def validate_email(user) do
   if Regex.match?(@valid_email, user.email) do
     Map.put(user, :valid_email, true)
     Map.put(user, :valid_email, false)

# This function receives a user, validates the format of the name and
 # add the valid_name key to the result.
 def validate_name(user) do
   if Regex.match?(@valid_name, user.name) do
     Map.put(user, :valid_name, true)
     Map.put(user, :valid_name, false)

 # This function receives a user that has already gone through  
 # validation email and name and depending on its result, prints 
 # the message corresponding to the status.
 def print_status(%{
       id: id,
       name: name,
       email: email,
       valid_email: valid_email,
       valid_name: valid_name
     }) do
   cond do
     valid_email && valid_name ->
       IO.puts("User #{id} | #{name} | #{email} ... is valid")

     valid_email && !valid_name ->
       IO.puts("User #{id} | #{name} | #{email} ... has an invalid name")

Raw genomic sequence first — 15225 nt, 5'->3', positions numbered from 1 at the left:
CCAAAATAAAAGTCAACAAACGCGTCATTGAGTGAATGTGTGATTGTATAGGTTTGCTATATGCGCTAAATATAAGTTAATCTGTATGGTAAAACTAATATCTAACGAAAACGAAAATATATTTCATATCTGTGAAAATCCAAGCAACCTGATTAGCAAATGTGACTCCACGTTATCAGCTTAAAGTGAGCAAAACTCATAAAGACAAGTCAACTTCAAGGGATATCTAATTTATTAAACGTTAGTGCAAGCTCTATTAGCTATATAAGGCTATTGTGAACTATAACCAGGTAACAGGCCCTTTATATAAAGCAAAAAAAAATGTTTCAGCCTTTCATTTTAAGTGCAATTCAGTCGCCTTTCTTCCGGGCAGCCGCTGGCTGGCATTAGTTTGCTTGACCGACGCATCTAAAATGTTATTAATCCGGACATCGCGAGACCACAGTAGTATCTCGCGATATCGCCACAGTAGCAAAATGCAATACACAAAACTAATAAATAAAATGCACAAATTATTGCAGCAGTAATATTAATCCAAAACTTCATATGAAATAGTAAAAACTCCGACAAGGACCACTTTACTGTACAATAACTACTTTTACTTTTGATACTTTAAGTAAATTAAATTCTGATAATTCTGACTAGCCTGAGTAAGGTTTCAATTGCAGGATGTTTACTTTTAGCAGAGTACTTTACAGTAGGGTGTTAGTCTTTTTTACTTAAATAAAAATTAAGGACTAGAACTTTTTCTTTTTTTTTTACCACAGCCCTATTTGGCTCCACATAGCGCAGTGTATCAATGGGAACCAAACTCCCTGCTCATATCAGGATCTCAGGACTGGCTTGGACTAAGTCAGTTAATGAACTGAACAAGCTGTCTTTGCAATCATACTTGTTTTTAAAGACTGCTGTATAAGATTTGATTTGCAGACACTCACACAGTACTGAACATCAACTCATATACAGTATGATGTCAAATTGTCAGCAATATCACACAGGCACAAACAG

!valid_email && valid_name ->
       IO.puts("User #{id} | #{name} | #{email} ... has an invalid email")

     !valid_email && !valid_name ->
       IO.puts("User #{id} | #{name} | #{email} ... is invalid")

 defp create_users do
     %{id: 1, name: "Melanie C.", email: "melaniec@test.com"},
     %{id: 2, name: "Victoria Beckham", email: "victoriab@testcom"},
     %{id: 3, name: "Geri Halliwell", email: "gerih@test.com"},
     %{id: 4, name: "123456788", email: "melb@test.com"},
     %{id: 5, name: "Emma Bunton", email: "emmab@test.com"},
     %{id: 6, name: "Nick Carter", email: "nickc@test.com"},
     %{id: 7, name: "Howie Dorough", email: "howie.dorough"},
     %{id: 8, name: "", email: "ajmclean@test.com"},
     %{id: 9, name: "341AN L1ttr377", email: "Brian-Littrell"},
     %{id: 10, name: "Kevin Richardson", email: "kevinr@test.com"}

2. Open a terminal, type iex and compile the file we just created.

$ iex